Arms giant roasted by MPs over 'charitable' payment to Tanzania

By staff writers
July 19, 2011

The multinational arms company BAE Systems was grilled today (19 July) by the House of Commons International Development Committee over the methods by which the firm proposes to pay almost £30 million in "reparations" to the people of Tanzania.

The payment was accepted by a court in December 2010 as a part of a "plea bargain" between the company and the Serious Fraud Office (SFO).

The Campaign Against Arms Trade (CAAT) has denounced the process by which BAE Systems, the wrongdoer, is planning to distribute the funds, bypassing the government of Tanzania and disregarding the advice and expertise of the UK's Department of International Development (DfID).

The Committee repeatedly asked why it was taking BAE so long to pay the £29.5 million, a delay which baffled the Director of the SFO. It was pointed out that the company could have made provisional plans as soon as the plea bargain was agreed in February 2010 and the money paid immediately after the court hearing.

BAE's reluctance to implement the plan drawn up by DfID and the government of Tanzania was also questioned.

DFID told the committee that funds should be distributed in accordance with an agreement between itself and the Tanzanian government, with money spent by schools on teaching materials and improved classroom facilities, including 4.4 million textbooks, 2 million desks, and teacher accommodation. The process would be independently monitored, evaluated and audited.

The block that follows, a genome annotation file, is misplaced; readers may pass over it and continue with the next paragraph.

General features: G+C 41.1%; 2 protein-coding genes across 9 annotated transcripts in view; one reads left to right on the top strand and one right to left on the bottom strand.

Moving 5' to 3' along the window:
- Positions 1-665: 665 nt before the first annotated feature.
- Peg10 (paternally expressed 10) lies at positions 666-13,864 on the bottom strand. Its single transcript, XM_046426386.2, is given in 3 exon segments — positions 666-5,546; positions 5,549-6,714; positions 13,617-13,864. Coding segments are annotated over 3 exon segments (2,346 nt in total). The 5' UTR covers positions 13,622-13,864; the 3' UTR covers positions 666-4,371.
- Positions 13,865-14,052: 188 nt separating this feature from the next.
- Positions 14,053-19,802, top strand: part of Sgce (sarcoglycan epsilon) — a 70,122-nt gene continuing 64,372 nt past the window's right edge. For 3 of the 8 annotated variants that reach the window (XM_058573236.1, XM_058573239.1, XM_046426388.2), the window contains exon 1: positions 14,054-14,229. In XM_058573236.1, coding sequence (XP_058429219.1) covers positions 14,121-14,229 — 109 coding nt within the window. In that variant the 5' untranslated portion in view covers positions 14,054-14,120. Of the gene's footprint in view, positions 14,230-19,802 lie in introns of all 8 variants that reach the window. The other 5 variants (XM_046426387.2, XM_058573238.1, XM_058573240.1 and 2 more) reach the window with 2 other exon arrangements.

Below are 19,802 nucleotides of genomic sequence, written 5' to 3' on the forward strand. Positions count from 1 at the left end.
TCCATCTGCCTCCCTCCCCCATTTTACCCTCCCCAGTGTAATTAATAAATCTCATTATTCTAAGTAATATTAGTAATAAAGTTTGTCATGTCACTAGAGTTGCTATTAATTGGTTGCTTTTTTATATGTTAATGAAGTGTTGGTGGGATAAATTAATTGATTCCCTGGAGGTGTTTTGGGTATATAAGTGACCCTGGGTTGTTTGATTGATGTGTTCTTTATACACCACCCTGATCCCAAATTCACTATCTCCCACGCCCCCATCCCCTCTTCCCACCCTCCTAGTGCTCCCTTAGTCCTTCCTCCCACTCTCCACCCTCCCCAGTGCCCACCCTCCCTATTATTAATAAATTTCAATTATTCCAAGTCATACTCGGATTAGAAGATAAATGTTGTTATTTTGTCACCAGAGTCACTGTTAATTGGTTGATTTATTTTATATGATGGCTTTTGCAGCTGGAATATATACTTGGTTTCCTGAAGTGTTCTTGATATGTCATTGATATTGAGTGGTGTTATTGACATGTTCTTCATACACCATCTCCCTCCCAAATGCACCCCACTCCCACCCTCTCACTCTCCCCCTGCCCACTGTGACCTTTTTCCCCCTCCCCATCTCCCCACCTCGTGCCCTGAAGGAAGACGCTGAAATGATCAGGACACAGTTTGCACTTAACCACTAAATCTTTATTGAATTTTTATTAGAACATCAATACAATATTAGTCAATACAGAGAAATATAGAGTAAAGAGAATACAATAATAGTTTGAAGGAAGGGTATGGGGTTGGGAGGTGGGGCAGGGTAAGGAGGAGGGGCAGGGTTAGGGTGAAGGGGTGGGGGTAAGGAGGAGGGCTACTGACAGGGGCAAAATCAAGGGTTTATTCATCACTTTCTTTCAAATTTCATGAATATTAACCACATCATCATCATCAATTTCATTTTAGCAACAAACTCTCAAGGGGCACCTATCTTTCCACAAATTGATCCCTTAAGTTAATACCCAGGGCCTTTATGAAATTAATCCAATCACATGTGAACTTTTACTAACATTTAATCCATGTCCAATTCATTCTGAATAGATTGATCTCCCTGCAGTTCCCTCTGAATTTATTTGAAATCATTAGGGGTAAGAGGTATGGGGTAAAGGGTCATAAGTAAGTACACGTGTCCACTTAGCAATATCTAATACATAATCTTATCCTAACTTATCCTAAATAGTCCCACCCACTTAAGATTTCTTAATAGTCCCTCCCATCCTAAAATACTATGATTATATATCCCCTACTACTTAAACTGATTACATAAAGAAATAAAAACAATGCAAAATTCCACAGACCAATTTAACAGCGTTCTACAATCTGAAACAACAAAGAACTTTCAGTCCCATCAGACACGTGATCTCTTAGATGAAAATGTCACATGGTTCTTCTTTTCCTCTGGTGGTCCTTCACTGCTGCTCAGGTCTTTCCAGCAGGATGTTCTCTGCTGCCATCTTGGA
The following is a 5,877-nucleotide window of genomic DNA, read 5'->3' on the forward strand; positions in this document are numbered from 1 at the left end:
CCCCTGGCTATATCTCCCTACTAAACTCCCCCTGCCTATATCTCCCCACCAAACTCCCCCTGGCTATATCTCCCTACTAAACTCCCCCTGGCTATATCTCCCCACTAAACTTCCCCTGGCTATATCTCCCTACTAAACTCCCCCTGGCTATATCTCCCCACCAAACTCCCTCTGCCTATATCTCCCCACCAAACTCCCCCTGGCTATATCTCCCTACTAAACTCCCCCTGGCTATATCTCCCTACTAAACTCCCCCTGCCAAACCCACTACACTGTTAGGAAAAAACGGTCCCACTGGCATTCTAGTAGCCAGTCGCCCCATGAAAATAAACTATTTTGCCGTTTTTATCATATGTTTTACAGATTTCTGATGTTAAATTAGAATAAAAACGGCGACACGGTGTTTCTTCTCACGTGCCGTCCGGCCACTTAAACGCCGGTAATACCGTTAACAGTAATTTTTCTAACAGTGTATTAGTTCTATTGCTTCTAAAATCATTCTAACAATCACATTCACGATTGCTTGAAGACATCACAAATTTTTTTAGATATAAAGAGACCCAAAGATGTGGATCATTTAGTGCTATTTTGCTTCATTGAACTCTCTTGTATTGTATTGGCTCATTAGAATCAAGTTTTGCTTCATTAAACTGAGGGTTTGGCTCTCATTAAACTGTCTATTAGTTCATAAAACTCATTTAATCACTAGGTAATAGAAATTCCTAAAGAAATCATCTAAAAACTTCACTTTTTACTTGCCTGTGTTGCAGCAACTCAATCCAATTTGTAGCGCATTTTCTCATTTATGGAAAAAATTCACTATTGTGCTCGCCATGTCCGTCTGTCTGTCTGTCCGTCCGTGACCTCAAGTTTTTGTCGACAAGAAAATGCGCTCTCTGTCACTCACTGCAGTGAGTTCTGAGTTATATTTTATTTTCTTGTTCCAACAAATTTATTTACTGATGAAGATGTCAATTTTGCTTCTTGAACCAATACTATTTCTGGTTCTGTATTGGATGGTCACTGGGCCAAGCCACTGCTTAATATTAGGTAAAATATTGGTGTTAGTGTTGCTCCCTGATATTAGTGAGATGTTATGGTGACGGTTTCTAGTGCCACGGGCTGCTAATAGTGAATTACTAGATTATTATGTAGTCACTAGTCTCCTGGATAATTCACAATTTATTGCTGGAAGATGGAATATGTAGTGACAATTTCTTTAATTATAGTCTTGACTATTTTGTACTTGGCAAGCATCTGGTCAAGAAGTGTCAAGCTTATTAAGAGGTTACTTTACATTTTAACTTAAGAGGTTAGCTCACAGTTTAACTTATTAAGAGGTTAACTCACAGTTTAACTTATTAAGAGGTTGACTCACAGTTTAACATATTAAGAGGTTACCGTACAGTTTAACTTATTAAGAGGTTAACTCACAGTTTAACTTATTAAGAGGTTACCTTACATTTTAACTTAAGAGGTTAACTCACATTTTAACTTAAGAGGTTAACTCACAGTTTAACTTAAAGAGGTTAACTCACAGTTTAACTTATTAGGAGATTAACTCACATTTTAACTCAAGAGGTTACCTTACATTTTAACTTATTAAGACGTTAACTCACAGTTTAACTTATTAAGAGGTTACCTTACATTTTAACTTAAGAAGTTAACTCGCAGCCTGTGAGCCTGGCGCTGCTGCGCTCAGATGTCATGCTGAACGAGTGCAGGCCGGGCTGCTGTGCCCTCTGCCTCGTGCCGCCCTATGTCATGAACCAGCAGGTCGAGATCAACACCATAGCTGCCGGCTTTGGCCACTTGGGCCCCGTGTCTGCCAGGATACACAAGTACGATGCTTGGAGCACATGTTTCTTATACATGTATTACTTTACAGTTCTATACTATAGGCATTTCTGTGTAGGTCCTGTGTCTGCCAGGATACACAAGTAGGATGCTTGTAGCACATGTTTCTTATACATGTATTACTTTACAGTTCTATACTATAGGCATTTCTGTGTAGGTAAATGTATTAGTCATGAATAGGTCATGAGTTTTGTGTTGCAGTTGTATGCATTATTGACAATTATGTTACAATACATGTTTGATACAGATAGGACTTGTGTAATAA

DfID stated that there would be "legitimacy issues" if BAE ignored the will of the Tanzanian government.

The committee urged BAE to think again on this and distribute the money fully in accordance with the plan before the committee's report is completed in early October.

BAE's conduct was criticised after the hearing by Ann Feltham, CAAT's Parliamentary Co-ordinator, who attended the session.

"If unaccountable arms company appointees are allowed to determine which projects this payment should go to, it would be a highly retrogressive and irresponsible step for democracy and parliamentary processes in Tanzania," she said.

Feltham added, "BAE admitted criminal responsibility in court and the judge made damning remarks about BAE's culpability. BAE should not be involved at all. The elected representatives of the Tanzanian Parliament must have proper oversight of the BAE payment."


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